- With Mayo Clinic oncologist
Edward T. Creagan, M.D.read biographyclose window
Edward T. Creagan, M.D.Edward Creagan, M.D.
"The magic of the electronic village is transforming health information. The mouse and keyboard have extended the stethoscope to the 500 million people now online." — Dr. Edward Creagan
The power of the medium inspires Dr. Edward Creagan as he searches for ways to share Mayo Clinic's vast resources with the general public.
Dr. Creagan, a Newark, N.J., native, is board certified in internal medicine, medical oncology, and hospice medicine and palliative care. He has been with Mayo Clinic since 1973 and in 1999 was president of the staff of Mayo Clinic.
Dr. Creagan, a professor of medical oncology at Mayo Clinic College of Medicine, was honored in 1995 with the John and Roma Rouse Professor of Humanism in Medicine Award and in 1992 with the Distinguished Mayo Clinician Award, Mayo's highest recognition. He has been recognized with the American Cancer Society Professorship of Clinical Oncology.
He describes his areas of special interest as "wellness as a bio-psycho-social-spiritual-financial model" and fitness, mind-body connection, aging and burnout.
Dr. Creagan has been an associate medical editor with Mayo Clinic's health information websites and has edited publications and CD-ROMs and reviewed articles.
"We the team of (the website) provide reliable, easy-to-understand health and wellness information so that each of us can have productive, meaningful lives," he says.
- First, do no harm
May 22, 2013
- Coping with life's hard knocks
May 8, 2013
- Be open to solutions and silver linings
April 17, 2013
- Learned optimism
April 3, 2013
- Recognizing that life is unfair
March 20, 2013
March 2, 2011
Speak now, don't forever hold your peace
By Edward T. Creagan, M.D.
The beloved television commentator would be stepping down after a magnificent career spanning several decades. His baritone voice provided comfort in times of chaos. His was the measured response to uncertainty. He was our favorite uncle, a confidant who helped us see the light through the darkness.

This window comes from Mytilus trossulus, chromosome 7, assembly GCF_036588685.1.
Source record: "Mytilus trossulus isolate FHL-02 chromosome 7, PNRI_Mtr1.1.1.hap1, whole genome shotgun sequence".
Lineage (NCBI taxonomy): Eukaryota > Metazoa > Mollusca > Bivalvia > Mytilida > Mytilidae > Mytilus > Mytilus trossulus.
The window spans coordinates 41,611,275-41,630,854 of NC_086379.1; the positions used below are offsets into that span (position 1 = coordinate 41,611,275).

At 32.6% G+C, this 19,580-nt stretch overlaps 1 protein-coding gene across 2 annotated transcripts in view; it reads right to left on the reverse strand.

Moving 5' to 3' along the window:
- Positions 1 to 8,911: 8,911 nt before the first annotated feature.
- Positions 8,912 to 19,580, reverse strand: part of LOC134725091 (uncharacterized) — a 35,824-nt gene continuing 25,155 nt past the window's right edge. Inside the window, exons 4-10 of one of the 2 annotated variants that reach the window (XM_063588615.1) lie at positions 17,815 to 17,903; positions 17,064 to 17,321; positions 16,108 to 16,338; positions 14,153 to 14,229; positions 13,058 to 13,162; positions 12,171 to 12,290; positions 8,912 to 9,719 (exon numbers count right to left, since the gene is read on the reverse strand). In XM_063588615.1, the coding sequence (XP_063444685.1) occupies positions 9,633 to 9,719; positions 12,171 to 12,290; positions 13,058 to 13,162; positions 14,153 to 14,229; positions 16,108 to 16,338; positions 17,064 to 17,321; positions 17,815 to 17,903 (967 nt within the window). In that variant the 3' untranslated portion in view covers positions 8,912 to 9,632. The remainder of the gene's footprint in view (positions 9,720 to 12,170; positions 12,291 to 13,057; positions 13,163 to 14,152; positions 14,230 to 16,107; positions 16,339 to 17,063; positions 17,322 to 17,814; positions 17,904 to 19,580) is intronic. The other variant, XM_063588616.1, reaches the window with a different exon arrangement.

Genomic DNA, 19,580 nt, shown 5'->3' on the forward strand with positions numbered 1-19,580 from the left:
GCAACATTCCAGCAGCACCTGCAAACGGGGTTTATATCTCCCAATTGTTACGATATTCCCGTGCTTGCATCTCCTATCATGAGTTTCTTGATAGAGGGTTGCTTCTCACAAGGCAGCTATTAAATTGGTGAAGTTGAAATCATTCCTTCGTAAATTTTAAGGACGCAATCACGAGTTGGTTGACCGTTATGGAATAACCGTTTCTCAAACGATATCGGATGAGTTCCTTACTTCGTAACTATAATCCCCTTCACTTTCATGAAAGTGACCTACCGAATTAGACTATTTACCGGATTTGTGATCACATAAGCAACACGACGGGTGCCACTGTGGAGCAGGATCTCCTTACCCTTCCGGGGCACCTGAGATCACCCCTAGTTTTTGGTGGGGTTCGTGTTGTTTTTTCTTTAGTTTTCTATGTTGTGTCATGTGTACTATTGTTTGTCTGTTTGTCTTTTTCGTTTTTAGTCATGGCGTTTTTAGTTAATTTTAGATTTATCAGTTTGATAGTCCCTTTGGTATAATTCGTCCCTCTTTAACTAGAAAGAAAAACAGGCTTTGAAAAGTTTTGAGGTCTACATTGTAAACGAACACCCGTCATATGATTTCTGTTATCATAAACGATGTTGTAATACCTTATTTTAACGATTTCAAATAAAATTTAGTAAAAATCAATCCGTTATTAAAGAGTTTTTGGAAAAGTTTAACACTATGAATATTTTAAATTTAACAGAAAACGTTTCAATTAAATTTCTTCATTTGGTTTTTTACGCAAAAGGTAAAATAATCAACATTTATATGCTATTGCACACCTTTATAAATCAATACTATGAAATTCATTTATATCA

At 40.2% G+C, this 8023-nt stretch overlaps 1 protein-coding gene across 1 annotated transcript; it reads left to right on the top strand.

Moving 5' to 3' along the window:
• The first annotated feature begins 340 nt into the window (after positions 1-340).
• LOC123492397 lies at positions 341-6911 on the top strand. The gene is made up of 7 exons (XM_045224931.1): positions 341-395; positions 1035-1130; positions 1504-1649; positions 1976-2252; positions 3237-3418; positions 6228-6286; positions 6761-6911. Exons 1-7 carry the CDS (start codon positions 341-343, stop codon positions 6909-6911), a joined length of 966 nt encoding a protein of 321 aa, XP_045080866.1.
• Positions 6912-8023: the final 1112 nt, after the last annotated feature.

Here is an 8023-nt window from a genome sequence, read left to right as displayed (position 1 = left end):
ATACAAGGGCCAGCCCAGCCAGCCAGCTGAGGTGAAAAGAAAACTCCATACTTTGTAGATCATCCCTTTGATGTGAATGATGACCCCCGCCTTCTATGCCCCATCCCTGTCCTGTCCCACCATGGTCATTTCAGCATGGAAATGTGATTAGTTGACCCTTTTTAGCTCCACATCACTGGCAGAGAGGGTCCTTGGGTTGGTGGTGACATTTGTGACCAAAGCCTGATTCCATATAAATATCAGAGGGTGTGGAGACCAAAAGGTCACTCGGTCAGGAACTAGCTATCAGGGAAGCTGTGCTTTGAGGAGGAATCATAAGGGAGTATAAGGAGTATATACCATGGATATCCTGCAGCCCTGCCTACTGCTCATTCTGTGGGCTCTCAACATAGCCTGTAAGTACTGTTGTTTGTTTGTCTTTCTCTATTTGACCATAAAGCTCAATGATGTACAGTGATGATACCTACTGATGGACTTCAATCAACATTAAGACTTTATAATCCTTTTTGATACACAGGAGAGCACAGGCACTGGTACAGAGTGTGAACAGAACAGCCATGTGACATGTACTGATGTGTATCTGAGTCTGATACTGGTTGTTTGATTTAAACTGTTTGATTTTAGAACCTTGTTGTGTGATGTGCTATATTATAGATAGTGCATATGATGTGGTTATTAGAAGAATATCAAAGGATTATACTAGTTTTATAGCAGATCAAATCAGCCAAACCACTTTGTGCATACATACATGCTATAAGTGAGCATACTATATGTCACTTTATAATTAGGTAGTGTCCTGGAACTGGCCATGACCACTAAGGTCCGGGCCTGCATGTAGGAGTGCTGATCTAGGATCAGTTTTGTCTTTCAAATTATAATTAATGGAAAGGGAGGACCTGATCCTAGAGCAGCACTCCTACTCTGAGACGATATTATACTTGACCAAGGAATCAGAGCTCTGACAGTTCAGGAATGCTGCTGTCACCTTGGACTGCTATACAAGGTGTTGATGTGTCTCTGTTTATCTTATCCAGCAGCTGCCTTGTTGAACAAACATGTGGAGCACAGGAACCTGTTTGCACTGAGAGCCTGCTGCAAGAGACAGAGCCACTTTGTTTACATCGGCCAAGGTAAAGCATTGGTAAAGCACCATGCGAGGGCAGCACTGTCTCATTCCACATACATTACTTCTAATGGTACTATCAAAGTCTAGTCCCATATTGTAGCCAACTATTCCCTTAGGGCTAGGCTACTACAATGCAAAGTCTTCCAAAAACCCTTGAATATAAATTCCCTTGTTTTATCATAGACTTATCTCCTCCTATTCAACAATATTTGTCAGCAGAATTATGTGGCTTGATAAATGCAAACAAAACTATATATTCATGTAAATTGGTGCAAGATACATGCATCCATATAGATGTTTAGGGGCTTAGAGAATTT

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He orchestrated his final show a year in advance. He would not be one of those aging stars who can't give up the spotlight. He would choose when to take his final bow. He planned out what he would say very carefully in a three-minute goodbye speech. Corporate headquarters, recognizing his greatness, agreed to let him have that time.
The day of his final show arrived. His guests were the customary fascinating personalities. Throughout the show he kept his composure. As was expected, there was a 90-second commercial break before the final goodbye. A production manager sprinted onto the set and said the station needed to cut away because a golf tournament had gone into a playoff situation. Our host was devastated.
He asked how long he would have. He was told he'd have 15 seconds. Being an unflappable professional, he quickly summarized a 20-year career in 15 seconds. But as he walked off the stage, it was not with authority, but with an overwhelming sadness and emptiness. Is this all there is?
So what's the point? What's the lesson? Don't wait until the final chapter, until the final curtain call, to say what needs to be said. Take advantage of each day, of each moment, to say thank you or to ask forgiveness of those you may have offended.blog index